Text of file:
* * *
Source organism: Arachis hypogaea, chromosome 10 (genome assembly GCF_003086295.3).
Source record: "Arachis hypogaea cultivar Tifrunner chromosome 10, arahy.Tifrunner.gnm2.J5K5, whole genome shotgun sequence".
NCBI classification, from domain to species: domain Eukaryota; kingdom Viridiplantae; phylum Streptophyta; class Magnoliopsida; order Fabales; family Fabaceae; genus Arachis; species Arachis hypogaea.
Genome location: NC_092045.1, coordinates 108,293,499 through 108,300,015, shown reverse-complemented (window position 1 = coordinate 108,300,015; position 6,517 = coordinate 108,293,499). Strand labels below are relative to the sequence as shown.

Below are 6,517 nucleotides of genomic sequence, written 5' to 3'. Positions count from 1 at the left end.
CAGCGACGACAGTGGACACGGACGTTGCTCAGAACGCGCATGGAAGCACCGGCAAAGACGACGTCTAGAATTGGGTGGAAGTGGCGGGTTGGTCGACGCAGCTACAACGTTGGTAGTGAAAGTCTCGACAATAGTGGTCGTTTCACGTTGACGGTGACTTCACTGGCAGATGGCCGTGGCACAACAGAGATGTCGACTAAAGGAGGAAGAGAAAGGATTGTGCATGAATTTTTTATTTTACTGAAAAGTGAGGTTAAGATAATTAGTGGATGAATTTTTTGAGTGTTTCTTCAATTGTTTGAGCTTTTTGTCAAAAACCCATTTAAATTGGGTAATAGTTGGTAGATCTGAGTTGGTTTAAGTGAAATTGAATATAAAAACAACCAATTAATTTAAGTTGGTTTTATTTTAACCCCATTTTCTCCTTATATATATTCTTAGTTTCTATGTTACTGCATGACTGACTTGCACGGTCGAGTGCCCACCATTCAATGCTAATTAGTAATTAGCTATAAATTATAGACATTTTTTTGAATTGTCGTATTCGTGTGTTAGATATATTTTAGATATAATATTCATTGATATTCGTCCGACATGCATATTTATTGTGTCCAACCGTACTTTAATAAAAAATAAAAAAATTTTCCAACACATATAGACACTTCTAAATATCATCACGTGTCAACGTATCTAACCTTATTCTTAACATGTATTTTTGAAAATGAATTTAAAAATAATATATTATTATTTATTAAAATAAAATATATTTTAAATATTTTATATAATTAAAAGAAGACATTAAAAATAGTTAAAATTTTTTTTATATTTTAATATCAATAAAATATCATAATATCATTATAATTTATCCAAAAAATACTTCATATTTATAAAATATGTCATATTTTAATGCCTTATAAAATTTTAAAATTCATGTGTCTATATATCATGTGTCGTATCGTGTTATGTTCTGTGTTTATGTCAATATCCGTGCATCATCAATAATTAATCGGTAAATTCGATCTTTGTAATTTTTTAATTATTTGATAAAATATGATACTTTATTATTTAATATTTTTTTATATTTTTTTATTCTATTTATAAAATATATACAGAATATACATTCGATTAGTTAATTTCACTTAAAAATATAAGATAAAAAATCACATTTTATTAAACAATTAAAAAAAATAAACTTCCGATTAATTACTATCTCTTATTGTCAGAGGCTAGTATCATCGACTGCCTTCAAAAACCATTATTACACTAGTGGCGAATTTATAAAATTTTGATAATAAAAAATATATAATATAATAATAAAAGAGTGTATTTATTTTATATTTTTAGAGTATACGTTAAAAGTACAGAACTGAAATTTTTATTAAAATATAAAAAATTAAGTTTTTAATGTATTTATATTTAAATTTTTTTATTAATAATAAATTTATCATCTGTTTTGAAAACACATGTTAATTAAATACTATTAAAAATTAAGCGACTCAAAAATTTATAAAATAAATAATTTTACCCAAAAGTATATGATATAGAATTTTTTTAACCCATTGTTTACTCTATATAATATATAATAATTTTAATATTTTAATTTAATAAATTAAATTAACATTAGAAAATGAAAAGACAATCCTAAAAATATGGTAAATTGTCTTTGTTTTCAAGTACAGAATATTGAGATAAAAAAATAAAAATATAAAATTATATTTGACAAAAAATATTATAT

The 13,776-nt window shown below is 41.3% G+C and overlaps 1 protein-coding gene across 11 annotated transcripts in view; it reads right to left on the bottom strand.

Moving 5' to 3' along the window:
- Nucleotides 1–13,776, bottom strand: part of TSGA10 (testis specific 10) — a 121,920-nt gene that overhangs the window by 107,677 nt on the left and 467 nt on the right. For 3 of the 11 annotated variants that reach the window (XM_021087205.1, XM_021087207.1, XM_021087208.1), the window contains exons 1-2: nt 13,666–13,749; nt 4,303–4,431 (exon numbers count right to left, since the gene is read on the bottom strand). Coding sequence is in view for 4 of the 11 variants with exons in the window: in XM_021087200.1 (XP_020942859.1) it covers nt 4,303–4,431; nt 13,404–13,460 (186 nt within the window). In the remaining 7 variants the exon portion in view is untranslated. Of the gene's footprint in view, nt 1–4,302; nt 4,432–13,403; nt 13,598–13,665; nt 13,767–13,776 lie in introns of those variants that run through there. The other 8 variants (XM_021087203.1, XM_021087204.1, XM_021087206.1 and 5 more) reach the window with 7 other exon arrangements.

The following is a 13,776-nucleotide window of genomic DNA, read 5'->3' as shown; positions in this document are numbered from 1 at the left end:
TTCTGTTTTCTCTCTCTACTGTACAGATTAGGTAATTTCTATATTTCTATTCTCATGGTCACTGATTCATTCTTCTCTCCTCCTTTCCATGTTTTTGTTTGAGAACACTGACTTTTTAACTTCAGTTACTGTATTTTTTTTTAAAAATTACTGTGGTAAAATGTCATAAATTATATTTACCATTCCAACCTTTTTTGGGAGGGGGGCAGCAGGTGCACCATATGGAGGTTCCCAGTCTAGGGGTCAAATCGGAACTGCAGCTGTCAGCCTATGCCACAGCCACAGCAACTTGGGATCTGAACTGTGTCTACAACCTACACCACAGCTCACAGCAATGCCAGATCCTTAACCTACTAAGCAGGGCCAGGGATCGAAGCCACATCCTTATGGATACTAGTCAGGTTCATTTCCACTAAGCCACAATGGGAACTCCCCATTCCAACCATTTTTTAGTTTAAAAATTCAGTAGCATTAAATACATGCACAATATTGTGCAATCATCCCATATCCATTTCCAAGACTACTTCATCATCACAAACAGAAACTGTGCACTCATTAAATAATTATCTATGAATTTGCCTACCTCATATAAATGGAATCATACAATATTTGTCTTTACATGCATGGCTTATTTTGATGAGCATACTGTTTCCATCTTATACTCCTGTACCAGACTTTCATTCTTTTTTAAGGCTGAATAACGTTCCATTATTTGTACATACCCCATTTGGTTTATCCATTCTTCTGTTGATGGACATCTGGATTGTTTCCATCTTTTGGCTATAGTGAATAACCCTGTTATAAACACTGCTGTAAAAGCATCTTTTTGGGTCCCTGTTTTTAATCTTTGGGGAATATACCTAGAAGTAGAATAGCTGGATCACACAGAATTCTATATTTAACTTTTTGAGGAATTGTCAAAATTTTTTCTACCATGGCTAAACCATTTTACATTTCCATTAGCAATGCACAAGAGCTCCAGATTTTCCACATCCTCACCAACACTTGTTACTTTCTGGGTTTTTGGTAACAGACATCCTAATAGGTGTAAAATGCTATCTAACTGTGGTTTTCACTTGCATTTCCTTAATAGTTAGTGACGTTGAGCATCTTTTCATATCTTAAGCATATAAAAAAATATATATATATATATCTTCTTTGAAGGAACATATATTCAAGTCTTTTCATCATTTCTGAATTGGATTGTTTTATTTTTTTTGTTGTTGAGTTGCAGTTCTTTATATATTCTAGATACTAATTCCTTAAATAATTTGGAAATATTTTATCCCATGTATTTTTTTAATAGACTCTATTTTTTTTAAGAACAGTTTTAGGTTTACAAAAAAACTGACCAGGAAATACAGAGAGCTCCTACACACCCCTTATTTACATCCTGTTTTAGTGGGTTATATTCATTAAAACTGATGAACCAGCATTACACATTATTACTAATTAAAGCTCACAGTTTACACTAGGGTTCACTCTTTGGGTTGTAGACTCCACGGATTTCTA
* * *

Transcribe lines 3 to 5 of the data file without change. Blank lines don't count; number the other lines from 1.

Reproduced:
NCBI classification, from domain to species: domain Eukaryota; kingdom Viridiplantae; phylum Streptophyta; class Magnoliopsida; order Fabales; family Fabaceae; genus Arachis; species Arachis hypogaea.
Genome location: NC_092045.1, coordinates 108,293,499 through 108,300,015, shown reverse-complemented (window position 1 = coordinate 108,300,015; position 6,517 = coordinate 108,293,499). Strand labels below are relative to the sequence as shown.

Below are 6,517 nucleotides of genomic sequence, written 5' to 3'. Positions count from 1 at the left end.